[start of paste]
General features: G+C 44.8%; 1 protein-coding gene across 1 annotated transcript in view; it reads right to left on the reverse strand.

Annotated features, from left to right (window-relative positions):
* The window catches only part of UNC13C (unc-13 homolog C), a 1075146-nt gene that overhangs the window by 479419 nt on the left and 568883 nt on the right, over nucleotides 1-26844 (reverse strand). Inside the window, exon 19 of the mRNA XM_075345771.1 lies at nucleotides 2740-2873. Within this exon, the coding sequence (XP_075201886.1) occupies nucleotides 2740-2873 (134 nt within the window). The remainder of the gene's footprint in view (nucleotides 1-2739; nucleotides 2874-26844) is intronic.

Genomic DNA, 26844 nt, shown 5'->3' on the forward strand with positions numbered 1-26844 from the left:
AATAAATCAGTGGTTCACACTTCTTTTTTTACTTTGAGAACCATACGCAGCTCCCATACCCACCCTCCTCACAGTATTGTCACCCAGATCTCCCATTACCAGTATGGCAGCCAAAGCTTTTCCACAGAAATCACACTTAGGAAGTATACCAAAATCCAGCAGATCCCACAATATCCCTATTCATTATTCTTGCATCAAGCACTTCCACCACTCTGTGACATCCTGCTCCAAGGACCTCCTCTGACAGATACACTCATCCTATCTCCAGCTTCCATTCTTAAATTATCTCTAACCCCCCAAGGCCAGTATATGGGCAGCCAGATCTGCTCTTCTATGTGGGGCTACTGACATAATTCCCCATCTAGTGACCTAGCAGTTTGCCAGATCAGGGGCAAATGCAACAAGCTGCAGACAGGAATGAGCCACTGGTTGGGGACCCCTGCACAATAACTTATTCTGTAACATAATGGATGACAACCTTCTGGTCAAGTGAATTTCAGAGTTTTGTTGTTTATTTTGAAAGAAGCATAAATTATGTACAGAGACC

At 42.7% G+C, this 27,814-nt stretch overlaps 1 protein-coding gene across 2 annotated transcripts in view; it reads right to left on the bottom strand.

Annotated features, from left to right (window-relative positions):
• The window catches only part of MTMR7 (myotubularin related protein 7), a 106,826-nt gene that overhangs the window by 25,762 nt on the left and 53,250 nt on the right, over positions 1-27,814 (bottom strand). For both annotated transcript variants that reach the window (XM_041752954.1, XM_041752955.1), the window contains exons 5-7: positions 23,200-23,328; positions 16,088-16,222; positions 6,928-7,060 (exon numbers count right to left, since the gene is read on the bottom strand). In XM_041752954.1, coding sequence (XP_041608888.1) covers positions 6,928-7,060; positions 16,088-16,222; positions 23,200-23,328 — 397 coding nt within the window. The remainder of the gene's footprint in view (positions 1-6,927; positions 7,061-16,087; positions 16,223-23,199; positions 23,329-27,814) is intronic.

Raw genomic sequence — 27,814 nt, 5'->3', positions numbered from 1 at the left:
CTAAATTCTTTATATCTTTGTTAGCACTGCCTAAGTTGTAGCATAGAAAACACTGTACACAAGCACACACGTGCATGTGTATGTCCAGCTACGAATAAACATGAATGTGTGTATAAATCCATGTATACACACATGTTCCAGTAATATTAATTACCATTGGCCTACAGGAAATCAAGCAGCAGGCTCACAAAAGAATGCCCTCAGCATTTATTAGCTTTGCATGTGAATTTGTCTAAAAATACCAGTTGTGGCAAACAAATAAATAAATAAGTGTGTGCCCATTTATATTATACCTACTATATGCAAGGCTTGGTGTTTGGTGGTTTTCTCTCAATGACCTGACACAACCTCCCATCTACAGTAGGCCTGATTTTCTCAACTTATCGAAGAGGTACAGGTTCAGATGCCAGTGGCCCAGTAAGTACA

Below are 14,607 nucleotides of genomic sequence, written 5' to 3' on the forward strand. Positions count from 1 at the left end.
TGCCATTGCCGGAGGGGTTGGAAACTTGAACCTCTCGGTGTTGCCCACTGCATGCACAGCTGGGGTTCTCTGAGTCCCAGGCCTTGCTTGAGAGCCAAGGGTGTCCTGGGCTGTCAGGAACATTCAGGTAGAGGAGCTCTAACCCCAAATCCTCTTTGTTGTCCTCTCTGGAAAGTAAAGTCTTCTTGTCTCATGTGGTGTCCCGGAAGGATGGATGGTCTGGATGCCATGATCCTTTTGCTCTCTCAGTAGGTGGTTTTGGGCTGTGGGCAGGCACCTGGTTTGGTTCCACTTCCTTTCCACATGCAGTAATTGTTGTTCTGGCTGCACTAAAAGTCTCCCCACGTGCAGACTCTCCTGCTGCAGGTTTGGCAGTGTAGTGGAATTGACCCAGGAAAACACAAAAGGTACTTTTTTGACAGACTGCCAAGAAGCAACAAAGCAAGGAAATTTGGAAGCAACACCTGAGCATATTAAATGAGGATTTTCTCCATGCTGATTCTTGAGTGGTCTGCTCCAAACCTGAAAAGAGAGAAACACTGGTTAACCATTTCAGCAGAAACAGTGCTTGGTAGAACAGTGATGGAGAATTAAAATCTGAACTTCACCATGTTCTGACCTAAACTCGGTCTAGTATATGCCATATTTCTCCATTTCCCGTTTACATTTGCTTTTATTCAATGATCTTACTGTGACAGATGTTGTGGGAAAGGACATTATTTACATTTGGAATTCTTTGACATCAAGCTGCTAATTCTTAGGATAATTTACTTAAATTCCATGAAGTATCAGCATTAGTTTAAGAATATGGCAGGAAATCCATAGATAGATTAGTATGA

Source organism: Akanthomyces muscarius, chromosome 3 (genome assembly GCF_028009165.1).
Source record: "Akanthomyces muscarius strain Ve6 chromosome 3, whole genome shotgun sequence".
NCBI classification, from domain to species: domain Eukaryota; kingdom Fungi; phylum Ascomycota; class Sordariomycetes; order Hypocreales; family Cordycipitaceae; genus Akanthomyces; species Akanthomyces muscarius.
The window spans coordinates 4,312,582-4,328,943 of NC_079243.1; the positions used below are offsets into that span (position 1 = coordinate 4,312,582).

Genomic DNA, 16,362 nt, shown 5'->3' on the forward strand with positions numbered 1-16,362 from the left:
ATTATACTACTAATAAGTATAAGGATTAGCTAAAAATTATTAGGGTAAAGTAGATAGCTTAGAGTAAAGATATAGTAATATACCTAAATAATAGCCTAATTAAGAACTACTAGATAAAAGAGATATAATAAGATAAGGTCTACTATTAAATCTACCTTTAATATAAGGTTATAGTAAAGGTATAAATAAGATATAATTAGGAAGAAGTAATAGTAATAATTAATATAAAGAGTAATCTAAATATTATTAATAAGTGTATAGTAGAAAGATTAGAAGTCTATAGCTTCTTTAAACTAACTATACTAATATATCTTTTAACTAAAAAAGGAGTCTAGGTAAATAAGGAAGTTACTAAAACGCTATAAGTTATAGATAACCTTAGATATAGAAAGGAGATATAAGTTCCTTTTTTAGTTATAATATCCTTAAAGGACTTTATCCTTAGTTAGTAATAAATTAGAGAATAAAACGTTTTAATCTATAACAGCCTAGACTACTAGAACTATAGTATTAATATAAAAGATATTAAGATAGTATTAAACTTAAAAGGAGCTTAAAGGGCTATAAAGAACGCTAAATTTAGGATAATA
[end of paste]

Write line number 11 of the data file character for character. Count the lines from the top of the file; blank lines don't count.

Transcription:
Below are 14,607 nucleotides of genomic sequence, written 5' to 3' on the forward strand. Positions count from 1 at the left end.